DJ Natural Light shines bright in Andy’s Bar basement

DJ Natural Light shines bright in Andy’s Bar basement

DJ Natural Light shines bright in Andy’s Bar basement
June 25
10:27 2018

On a rainy Wednesday night in the basement of Andy’s Bar, DJ Natural Light served groovy tunes to an enthusiastically hungry crowd. With fog and wildly colorful strobe lights, the small basement room was the perfect place to escape reality.

DJ Natural Light is the stage name for Blake Montgomery, a 25-year-old student at UNT. He will be graduating this summer with a bachelor’s in integrative studies with a focus in music, philosophy and business. It is an interesting combination at first glance, but it begins to make more sense with a closer look into Montgomery’s life — like few fortunate people, his passions may one day lead to a full career.

“I’ve always been drawn to music,” Montgomery said. “My parents noticed this when I was little and encouraged me to take piano lessons as a preschooler.”

He then progressed to the guitar at the age of 9, drums at 12 and has been playing ever since. His love for electronic and dance music, however, did not come about until the release of the hit song “One More Time” by Daft Punk.

“It sort of changed my whole perspective,” Montgomery said. “I realized that dance music could have some substantial emotional depth and it wasn’t all kitschy or something.”

Then in 2010, Montgomery experienced what electronic music had to offer in a live setting by attending an LCD Soundsystem concert with some friends.

“I went … without ever really having heard them before,” Montgomery said. “I remember how the repetitive, continuous pulse of their music inspired me to dance in a way that was genuine and natural, and I had never really experienced that in a concert setting. By the end of the show, I was drenched in sweat, and my shirt was completely unbuttoned. After that, I really started to delve into house, techno and disco.”

Given Montgomery’s first enamoring experiences with electronic and techno music, he invites his own fans to experience the same. He often encourages his audience members to dance and let loose, so his shows are energetic and fun.

Everyone starts somewhere

Montgomery’s DJ career started with the purchase of the cheapest USB turntable controller he could find.

“I began searching for tracks on YouTube that I would rip from and experiment mixing together,” Montgomery said.

Now, his DJ sets have developed into a mix of ambient hip-hop, funk and disco.

Montgomery’s first time DJing was a little more than a year ago at a friend’s birthday party at a local house venue called the Bean Cave. He kept the dance floor going until 3 a.m.

Since then, he has continued to play at the Bean Cave for parties and has also played around town at Andy’s Bar, Dan’s Silverleaf, Tom’s Daiquiri and other house venues, like the Rabbit Hole and Space Station. Montgomery also currently plays drums in the bands Dead Sullivan and Crisman.

“The fact that I can share music that inspires me [and can in return] inspire others to move and dance is very rewarding,” Montgomery said.

But perhaps it is more than just the music that inspires people to move. Perhaps it is Montgomery himself and his passion for his own craft that is visible to everyone in the room.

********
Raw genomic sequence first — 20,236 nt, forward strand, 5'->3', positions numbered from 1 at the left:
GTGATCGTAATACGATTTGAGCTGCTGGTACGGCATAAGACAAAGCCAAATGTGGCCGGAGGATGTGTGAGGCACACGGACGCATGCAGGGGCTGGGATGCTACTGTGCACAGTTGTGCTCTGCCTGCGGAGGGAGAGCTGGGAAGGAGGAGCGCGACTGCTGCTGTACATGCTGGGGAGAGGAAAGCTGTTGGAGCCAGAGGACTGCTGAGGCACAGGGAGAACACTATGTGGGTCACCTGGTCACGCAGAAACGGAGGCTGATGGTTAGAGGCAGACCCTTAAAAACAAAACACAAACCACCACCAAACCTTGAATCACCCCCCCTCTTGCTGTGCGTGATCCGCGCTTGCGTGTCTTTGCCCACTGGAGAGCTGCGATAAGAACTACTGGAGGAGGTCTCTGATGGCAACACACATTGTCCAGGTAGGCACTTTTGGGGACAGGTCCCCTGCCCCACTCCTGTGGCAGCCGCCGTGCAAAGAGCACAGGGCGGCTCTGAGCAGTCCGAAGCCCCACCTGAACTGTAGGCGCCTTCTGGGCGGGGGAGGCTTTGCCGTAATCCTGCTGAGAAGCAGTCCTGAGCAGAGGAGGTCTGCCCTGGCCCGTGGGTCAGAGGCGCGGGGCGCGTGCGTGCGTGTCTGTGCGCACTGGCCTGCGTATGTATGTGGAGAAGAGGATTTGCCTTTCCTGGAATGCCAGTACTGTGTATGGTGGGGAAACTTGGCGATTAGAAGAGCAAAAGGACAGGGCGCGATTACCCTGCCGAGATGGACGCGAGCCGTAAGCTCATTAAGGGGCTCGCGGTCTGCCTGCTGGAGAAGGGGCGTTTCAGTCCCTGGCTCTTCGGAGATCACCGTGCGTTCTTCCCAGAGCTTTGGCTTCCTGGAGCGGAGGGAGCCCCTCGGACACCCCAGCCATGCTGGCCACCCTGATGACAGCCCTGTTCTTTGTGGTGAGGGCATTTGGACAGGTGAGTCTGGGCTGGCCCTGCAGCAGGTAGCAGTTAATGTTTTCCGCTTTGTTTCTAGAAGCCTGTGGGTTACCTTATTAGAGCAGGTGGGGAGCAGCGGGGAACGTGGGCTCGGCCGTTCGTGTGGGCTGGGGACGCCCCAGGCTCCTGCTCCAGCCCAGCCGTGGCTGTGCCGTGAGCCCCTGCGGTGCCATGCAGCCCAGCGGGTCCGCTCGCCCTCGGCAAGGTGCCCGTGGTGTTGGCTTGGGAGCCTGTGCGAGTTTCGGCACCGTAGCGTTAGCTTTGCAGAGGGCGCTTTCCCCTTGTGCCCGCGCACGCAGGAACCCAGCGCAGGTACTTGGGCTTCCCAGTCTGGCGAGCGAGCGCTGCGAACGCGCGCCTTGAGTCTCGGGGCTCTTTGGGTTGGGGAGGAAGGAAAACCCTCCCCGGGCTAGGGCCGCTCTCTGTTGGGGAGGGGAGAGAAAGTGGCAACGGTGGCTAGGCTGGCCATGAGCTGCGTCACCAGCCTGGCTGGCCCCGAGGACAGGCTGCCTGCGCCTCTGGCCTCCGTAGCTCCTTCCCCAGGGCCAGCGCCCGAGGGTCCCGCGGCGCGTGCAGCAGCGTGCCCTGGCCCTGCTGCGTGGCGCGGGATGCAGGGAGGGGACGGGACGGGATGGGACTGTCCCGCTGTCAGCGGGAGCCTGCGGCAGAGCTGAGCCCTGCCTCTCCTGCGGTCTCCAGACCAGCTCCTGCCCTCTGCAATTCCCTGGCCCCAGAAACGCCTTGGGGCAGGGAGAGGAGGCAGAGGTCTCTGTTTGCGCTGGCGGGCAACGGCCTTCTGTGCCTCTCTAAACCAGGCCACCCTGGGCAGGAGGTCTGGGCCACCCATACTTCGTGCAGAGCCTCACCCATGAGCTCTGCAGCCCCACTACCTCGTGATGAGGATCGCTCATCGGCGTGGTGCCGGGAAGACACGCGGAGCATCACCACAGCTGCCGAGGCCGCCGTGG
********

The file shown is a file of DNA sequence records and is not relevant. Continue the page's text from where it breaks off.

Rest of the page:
Montgomery often performs with his good friend, Ryan Hearne, 28, whom he has known for a little more than three years. He agrees that Montgomery has a special touch as a DJ.

“He’s living proof that empathy is transferable to others,” Hearne said. “When he plays, people suddenly lose it to music they never knew would move them. It’s inspiring.”

Worldly Influence

Montgomery also gave credit to UNT for some of his current musical influences and philosophies.

“I took the African drum ensemble class with Gideon Alorwoyie a couple of times, and it was really eye-opening,” Montgomery said. “West African music is an ancient tradition that has been passed down aurally, beginning long before music notation came about, and has influenced many later genres of ‘world’ dance music. It continues to influence a lot of the more contemporary music that I listen to. Taking this class helped me to realize that it’s all kind of a part of the same thing.”

The African influence was evident at one point in his performance on Wednesday night.

Audience member Brennan Dufrene, 21, took note of this.

“The African influence was really cool,” Dufrene said. “He also had a lot of female-heavy songs that he mixed, and I thought those were really good.”

DJ Natural Light peforms for an intimate crowd in the basement of Andy’s Bar. Will Baldwin

Looking toward a bright future

Montgomery said he is not jaded by the allure of money and fame. For him, it is solely about the music and where it can take the listener.

“Playing music is fun, but what I’m really drawn to is the emotional and intellectual content that can be communicated through it, and the sort of out-of-body yet hyper-awareness in the moment that playing or listening to music can bring,” Montgomery said.

As for his goals and aspirations, Montgomery said he’d be happy with a few different outcomes.

“I would like to see the bands that I’m in take off, and I would also be happy running sound at a venue, working in a studio or working in broadcasting doing live mixing,” Montgomery said.

As of now, however, he follows the opportunities that present themselves to him.

To be updated on upcoming shows, follow DJ Natural Light on Instagram @ntrl_lite.

DJ Natural Light peforms for an intimate crowd in the basement of Andy’s Bar. Will Baldwin

About Author

Claire Lin

Claire Lin

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